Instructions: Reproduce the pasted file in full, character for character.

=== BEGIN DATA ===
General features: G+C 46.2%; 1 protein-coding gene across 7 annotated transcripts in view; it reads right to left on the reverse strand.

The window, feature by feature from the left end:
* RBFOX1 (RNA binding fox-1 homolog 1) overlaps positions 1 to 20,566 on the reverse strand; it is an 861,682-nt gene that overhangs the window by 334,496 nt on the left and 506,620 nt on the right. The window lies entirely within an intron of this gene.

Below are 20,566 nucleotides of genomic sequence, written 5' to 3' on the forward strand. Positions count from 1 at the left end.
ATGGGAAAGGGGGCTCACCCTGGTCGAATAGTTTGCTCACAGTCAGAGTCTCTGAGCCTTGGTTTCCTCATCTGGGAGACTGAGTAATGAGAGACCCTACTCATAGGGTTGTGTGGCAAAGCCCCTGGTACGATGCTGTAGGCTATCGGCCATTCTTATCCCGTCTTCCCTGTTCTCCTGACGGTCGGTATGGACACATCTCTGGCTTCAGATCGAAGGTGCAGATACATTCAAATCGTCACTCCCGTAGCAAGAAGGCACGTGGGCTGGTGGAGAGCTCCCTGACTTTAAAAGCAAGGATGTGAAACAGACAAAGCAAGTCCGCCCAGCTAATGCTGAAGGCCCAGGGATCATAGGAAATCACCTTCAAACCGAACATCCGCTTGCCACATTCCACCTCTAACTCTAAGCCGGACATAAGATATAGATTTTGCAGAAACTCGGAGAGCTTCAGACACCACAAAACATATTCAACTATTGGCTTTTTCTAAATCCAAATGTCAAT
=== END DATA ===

General features: G+C 46.2%; 1 protein-coding gene across 7 annotated transcripts in view; it reads right to left on the reverse strand.

The window, feature by feature from the left end:
* RBFOX1 (RNA binding fox-1 homolog 1) overlaps positions 1 to 20,566 on the reverse strand; it is an 861,682-nt gene that overhangs the window by 334,496 nt on the left and 506,620 nt on the right. The window lies entirely within an intron of this gene.

Below are 20,566 nucleotides of genomic sequence, written 5' to 3' on the forward strand. Positions count from 1 at the left end.
ATGGGAAAGGGGGCTCACCCTGGTCGAATAGTTTGCTCACAGTCAGAGTCTCTGAGCCTTGGTTTCCTCATCTGGGAGACTGAGTAATGAGAGACCCTACTCATAGGGTTGTGTGGCAAAGCCCCTGGTACGATGCTGTAGGCTATCGGCCATTCTTATCCCGTCTTCCCTGTTCTCCTGACGGTCGGTATGGACACATCTCTGGCTTCAGATCGAAGGTGCAGATACATTCAAATCGTCACTCCCGTAGCAAGAAGGCACGTGGGCTGGTGGAGAGCTCCCTGACTTTAAAAGCAAGGATGTGAAACAGACAAAGCAAGTCCGCCCAGCTAATGCTGAAGGCCCAGGGATCATAGGAAATCACCTTCAAACCGAACATCCGCTTGCCACATTCCACCTCTAACTCTAAGCCGGACATAAGATATAGATTTTGCAGAAACTCGGAGAGCTTCAGACACCACAAAACATATTCAACTATTGGCTTTTTCTAAATCCAAATGTCAAT